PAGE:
As a result, the local Trade Unions resorted to Strike action and set up a Strike Committee known by the Press as the Limerick Soviet. The Strike Committee certainly lived up to this name as a "workers' council" according to its Russian equivalent. The British forces attempted to prevent any movement in or out of the city and military barricades were placed on Thomond and what is now named Sarsfield Bridge. The city was under siege and food had to be smuggled across the Shannon from County Clare. Hearses coming from the 'City Home' did not always contain corpses! For two weeks Limerick became 'self ruled.' The workers, through its organisations, ran the city. Not only did they organise their own food rations but they were later to print their own paper currency as finances were becoming short. Soon, the Limerick Soviet became well known at international level. It is interesting to know that a Scottish regiment was very sympathetic by allowing many local workers to pass without showing their permits. The British Government sent this regiment home in order to replace them with a more repressive one.

But the Strike was set to escalate at national level. Already, other Irish Trade Union Councils were sending supplies to their comrades in Limerick and even Irish labourers in Britain were Striking in support. But by the end of mid April, the Church and the British led TUC waned in support. It was difficult for the people of Limerick to sustain this struggle on their own. After much heated negotiation with the Irish representatives of the TUC, it was agreed that British Martial Law would be lifted in return for ending the Strike. A few days after the people of Limerick returned to work, the British troops were withdrawn. No doubt, this industrial action was a great success at local level, but an ideal opportunity for an international Strike within Britain and Ireland was lost.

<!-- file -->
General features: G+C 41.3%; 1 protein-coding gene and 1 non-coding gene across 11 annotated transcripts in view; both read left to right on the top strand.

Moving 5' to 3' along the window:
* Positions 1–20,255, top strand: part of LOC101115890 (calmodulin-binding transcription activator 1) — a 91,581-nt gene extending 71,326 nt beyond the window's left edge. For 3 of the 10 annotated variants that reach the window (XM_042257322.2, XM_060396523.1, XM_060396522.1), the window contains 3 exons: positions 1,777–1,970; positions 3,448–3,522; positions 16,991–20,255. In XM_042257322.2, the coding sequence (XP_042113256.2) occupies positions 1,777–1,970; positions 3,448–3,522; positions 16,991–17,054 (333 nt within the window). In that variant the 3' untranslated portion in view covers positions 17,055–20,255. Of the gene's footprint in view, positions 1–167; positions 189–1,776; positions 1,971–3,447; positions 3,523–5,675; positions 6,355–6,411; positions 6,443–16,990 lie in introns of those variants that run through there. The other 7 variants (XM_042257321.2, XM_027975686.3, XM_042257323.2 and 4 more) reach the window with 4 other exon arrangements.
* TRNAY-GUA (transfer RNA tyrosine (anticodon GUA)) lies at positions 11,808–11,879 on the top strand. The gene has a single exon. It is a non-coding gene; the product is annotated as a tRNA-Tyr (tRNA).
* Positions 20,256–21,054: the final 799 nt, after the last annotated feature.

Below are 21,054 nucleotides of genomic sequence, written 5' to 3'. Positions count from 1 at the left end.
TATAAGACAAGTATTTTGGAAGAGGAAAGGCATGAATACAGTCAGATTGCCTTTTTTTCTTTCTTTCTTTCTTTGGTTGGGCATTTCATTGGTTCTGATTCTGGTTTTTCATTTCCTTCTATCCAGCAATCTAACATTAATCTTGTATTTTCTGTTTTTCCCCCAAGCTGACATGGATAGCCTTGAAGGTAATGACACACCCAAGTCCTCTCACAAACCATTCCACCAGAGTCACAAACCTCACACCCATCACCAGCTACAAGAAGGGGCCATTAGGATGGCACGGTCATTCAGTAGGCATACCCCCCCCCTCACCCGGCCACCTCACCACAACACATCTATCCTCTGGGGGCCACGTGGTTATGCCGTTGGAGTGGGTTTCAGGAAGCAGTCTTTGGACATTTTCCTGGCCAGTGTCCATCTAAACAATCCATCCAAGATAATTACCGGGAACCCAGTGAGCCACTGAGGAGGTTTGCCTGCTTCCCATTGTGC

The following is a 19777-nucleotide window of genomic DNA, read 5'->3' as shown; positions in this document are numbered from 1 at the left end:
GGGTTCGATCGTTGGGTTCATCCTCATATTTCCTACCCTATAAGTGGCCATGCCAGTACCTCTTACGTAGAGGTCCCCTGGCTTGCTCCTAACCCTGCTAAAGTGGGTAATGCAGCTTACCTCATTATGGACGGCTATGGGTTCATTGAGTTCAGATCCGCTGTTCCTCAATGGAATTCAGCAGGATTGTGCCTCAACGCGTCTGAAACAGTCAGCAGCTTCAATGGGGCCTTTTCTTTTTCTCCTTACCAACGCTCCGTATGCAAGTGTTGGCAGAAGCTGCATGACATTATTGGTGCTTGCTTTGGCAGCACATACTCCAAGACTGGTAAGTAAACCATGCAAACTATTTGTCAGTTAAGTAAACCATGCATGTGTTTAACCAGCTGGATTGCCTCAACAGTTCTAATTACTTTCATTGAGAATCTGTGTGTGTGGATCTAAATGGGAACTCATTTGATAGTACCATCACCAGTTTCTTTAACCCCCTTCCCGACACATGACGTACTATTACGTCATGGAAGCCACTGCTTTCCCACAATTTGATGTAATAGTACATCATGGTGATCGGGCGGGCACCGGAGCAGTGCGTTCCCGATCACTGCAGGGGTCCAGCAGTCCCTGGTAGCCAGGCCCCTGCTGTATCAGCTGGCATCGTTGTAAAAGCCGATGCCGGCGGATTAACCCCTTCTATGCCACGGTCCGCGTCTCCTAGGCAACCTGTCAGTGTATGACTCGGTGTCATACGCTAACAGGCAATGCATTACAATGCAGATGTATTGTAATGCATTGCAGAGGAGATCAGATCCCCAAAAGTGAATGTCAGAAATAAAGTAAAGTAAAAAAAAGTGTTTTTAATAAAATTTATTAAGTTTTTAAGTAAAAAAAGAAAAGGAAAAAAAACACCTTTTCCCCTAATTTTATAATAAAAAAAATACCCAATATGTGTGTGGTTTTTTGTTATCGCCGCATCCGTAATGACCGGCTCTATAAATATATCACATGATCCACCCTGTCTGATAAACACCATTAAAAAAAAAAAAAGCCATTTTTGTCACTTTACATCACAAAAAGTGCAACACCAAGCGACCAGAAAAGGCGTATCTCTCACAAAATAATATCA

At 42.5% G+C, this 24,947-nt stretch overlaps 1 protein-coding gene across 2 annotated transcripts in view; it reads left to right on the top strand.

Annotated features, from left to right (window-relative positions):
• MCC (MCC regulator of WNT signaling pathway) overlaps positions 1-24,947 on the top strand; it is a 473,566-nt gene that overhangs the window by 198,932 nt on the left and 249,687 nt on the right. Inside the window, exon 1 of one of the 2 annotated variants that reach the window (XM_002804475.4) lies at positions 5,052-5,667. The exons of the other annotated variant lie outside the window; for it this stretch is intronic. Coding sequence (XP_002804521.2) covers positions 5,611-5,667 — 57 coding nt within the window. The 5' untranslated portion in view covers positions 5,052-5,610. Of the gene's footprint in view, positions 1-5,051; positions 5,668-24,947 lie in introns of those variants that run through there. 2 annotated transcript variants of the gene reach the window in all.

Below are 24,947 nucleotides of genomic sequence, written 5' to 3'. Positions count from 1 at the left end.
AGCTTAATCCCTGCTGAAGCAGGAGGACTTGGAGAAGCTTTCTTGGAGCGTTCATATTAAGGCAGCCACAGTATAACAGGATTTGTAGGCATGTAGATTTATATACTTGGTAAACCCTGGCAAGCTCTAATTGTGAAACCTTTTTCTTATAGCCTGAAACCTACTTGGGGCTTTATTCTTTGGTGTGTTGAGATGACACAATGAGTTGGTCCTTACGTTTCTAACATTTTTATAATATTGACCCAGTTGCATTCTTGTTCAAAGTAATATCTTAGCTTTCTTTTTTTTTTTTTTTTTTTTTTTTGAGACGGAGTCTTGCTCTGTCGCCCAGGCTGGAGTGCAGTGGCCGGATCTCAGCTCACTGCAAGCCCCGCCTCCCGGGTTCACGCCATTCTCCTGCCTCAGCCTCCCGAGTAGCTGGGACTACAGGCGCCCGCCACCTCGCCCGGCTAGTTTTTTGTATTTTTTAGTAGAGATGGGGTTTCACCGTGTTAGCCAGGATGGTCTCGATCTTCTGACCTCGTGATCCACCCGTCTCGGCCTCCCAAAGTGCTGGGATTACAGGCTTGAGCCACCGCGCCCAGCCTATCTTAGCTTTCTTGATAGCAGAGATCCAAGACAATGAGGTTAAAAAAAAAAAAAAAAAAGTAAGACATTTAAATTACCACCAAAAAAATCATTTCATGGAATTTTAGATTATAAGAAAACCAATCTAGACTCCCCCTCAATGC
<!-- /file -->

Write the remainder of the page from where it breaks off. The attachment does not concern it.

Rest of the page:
However, the Limerick Soviet was to be the first of many struggles in the county for the next few years. More Strikes were to follow with the establisment of other local Soviets by the farm labourers and dairy workers of Limerick County. Also, there were many communists in the Limerick IRA that played a prominent role in the War of Irish Independence (1919 to 1921) and the Civil War (1922 to 1923). But such events in Limerick, sadly, play a less recognised part in Irish history and communism did not become a respectable ideology here, unlike certain countries in Europe.

I would like to thank the Limerick Commemoration Committee and the Trades Union Council for promoting this important anniversary. References can be made to the two books, "Forgotten Revolution" and "The story of the Limerick Soviet" on the website: www.limericksoviet90.com In reference to the Seminar of 18th April, Jack O'Connor denounced the employers for cutting jobs, wages and even allowing loss of pensions. Like Britain, the Republic of Ireland is undergoing a deep recession with more unemploment and rising crime. It should not be forgotten that a Council of the Isles (or British - Irish Council) was established under the Good Friday Agreement of 1998. Yet, there seems to be no sign of British and Irish Trade Unions being provided with a major role on his council in defending workers' rights. It is important that we build reater links between the Trade Unions of these two nations in protecting our workers against global capitalism.